• [03:21.28]
  • In 1942, Nixon accepted a job with the federal government in Washington, DC.
  • [03:28.49]
  • He did not stay in the position long.
  • [03:32.01]
  • After the United States entered World War II, Nixon joined the Navy.
  • [03:37.39]
  • He served as an officer in the Pacific.
  • [03:40.07]
  • When he returned to the U.S., Republican Party officials asked him to be a candidate for Congress.
  • [03:47.81]
  • Nixon agreed. He won two terms in the House of Representatives, and then a seat in the U.S. Senate.
  • [03:56.42]
  • Two years later, Dwight Eisenhower, the Republican presidential candidate, asked Nixon to be his vice president.
  • [04:05.89]
  • The two men won in an electoral landslide, and in 1953 Nixon took office as vice president.
  • [04:15.53]
  • He was only 40 years old, the second-youngest vice president in U.S. history.
  • [04:34.87]
  • Nixon’s early political career is remembered for several reasons.
  • [04:40.37]
  • One is how quickly he rose to high government office.
  • [04:45.48]
  • Another is for his part in the Alger Hiss case in the late 1940s.
  • [04:51.97]
  • Hiss was a top official in the State Department.
  • [04:55.47]
  • He was accused of being a Communist in the 1930s and 1940s, and of passing information about the U.S. government to Soviet spies.
  • [05:07.11]
  • Hiss denied the accusations.
  • [05:10.38]
  • The case was big news in the United States.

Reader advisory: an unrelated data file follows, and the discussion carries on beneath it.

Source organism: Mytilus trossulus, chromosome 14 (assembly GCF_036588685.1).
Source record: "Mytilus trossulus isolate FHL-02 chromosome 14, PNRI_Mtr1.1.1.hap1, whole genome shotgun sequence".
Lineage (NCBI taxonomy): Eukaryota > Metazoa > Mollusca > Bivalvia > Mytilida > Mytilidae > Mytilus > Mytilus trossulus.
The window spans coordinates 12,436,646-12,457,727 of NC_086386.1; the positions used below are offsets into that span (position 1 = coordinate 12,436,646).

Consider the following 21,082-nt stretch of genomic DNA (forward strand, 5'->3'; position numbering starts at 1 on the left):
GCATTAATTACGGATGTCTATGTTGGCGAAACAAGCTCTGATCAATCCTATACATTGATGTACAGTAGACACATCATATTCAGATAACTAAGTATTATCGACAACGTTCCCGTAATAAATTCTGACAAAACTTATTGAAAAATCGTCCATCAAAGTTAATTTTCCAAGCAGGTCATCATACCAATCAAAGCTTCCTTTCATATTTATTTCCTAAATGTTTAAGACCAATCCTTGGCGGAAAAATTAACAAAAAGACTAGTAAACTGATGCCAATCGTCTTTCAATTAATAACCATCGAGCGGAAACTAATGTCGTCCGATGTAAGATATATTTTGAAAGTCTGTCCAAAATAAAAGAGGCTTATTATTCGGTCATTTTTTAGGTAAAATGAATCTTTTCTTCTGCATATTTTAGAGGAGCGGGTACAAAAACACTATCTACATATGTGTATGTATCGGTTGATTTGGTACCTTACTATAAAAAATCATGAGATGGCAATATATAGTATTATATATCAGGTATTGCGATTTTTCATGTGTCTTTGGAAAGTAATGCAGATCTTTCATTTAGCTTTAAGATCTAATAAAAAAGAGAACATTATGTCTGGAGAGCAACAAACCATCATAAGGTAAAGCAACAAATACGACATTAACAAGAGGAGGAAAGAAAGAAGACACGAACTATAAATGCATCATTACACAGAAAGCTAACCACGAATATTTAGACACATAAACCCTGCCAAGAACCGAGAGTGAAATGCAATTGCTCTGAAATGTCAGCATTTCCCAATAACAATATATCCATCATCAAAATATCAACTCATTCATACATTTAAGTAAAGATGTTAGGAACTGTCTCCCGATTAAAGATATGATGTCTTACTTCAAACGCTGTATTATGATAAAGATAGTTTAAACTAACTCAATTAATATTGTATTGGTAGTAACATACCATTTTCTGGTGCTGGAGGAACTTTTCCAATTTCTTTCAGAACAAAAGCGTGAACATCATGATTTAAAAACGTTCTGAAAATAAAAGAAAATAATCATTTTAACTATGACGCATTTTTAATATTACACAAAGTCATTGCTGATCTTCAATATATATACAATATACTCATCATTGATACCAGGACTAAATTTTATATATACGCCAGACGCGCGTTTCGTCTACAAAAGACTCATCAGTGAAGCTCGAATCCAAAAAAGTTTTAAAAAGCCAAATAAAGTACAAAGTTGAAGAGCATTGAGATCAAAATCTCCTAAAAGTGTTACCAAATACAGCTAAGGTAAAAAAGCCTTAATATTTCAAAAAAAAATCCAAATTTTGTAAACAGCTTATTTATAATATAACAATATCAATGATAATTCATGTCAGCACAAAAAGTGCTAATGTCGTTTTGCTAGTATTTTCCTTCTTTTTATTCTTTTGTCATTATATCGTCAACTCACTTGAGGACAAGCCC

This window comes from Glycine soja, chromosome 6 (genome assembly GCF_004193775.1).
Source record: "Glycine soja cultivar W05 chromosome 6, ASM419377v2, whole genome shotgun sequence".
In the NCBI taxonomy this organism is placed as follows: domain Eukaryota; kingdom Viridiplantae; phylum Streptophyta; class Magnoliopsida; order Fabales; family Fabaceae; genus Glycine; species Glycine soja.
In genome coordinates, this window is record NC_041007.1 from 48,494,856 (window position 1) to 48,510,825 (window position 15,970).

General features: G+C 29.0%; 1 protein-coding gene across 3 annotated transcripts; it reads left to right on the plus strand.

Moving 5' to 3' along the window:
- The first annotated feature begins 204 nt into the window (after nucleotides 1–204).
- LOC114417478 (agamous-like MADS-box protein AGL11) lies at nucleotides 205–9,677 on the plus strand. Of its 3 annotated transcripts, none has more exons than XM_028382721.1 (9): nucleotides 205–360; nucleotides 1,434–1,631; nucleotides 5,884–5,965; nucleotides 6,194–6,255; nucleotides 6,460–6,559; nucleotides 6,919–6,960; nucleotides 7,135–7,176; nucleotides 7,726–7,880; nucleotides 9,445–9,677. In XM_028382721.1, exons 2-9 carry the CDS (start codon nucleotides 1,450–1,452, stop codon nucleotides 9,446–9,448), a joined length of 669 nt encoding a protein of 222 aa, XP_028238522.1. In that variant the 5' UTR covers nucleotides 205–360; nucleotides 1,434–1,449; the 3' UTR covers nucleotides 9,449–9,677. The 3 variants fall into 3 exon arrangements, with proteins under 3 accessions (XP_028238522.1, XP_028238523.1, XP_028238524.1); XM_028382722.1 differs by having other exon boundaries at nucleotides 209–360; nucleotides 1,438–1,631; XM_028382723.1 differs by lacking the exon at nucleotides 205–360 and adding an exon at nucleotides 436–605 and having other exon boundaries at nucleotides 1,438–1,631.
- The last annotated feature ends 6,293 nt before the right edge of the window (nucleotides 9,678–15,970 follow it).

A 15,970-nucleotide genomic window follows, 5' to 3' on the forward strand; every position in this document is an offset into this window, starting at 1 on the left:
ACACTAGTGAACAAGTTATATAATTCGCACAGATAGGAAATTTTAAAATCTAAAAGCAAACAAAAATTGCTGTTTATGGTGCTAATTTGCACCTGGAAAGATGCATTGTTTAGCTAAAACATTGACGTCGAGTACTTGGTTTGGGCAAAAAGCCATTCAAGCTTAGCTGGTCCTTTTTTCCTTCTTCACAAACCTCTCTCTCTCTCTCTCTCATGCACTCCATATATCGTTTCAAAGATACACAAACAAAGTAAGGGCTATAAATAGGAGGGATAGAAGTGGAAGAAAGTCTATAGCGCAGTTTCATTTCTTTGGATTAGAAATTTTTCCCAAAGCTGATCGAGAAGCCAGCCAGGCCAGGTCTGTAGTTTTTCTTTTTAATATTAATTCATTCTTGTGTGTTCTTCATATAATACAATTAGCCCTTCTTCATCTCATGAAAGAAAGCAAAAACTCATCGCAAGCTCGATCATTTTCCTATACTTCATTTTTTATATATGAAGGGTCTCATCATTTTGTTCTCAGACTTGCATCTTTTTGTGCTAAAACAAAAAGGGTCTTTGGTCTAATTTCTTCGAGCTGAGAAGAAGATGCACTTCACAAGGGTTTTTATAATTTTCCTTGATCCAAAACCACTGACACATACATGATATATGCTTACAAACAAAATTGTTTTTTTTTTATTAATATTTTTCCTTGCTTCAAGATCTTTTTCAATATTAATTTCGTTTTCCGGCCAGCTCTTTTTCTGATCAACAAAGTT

• [05:15.09]
  • It showed the clash between people who believed Hiss was falsely accused as a way to discredit liberal policies,
  • [05:23.93]
  • and people who believed the government was protecting communist sympathizers.
  • [05:30.33]
  • Nixon was in the second group.
  • [05:33.36]
  • He was part of the investigation against Hiss and pushed for his indictment.
  • [05:39.76]
  • Nixon’s efforts succeeded, and Hiss went to jail for almost four years.
  • [05:46.14]
  • Later, Nixon said that the case was one of the reasons for his rise to power.
  • [05:52.15]
  • Nixon also earned national attention with an event that has become known as the Checkers speech.
  • [06:01.20]
  • It happened in 1952, when Nixon was running for vice president.
  • [06:06.77]
  • Some reporters accused Nixon of corruption.
  • [06:11.34]
  • They said he was accepting money and gifts from wealthy donors in exchange for his political support.
  • [06:19.23]
  • Nixon went on television to deny the claims personally.
  • [06:24.26]
  • At the time, Americans were not used to seeing politicians speaking directly to the public.
  • [06:32.25]